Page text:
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Sparse, dynamic models of big neural data

Bing Brunton


Understanding the brain and its function is one of the grand challenges in modern science. The human brain has about 86 billion neurons, where each neuron talks to about a thousand other neurons; the complexity of this system far exceeds all other known natural or engineered systems. Within this massive, dynamic, and remarkably robust network arises sensation, action, thoughts, feelings, and the capacity to wonder what makes itself tick. (Yours is doing it right now!)

Advances in technology and infrastructure are rapidly increasing our ability to acquire and make sense of big, complex data measured from the brain in action. These data tax our analytic tools; fortunately, even very high-dimensional dynamic systems often exhibit low-dimensional coherent patterns. I will talk about a few of my recent projects that leverage this inherent sparsity in neural data to build parsimonious models, especially models that may interface well with closed-loop engineering design.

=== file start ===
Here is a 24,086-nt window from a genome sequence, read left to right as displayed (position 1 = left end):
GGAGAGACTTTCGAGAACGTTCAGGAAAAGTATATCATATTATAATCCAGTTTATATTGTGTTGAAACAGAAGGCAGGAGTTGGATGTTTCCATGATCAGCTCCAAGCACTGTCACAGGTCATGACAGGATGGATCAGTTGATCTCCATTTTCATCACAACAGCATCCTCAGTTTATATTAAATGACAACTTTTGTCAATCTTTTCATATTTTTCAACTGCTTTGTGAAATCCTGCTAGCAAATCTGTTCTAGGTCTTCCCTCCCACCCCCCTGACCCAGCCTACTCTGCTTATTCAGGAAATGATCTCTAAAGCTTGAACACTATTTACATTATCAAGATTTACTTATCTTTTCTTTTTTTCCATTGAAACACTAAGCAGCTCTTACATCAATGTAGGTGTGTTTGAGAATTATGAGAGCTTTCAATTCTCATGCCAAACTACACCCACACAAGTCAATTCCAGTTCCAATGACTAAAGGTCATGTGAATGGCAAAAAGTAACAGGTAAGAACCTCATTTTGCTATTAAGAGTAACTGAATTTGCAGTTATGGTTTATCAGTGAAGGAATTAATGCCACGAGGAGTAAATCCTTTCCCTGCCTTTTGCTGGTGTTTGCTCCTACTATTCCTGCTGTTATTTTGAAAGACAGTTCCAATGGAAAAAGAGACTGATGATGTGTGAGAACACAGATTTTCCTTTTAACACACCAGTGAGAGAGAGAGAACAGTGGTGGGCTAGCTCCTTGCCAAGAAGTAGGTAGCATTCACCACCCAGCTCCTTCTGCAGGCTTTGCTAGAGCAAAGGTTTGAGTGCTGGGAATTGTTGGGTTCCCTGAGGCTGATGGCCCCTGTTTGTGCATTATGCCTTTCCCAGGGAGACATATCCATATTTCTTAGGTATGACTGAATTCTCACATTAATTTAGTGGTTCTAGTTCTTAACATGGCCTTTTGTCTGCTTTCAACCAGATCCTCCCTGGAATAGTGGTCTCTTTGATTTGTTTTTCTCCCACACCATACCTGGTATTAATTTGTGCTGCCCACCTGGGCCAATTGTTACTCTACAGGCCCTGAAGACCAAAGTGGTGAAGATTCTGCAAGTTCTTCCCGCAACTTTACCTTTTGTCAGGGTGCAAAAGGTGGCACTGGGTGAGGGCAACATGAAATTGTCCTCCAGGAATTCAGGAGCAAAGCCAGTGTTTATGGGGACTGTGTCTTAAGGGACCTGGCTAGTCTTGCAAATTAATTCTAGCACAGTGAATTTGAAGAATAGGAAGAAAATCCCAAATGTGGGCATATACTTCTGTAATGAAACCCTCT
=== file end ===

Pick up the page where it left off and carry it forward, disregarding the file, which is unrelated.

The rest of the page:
Bing Brunton is a Washington Research Foundation Innovation Assistant Professor in Neuroengineering at the University of Washington (UW) Department of Biology. She is also a Data Science Fellow of the UW eScience Institute and a faculty member of the Graduate Program in Neuroscience. She holds a B.S. in Biology from Caltech and a Ph.D. in Neuroscience from Princeton. Her research interests combine data-driven analytic techniques and ideas from dynamical systems to understand big, complex data measuring neural activity.

Bing Brunton Headshot
Bing Brunton
University of Washington and eScience Institute
EEB 105
13 Oct 2015, 10:30am until 11:30am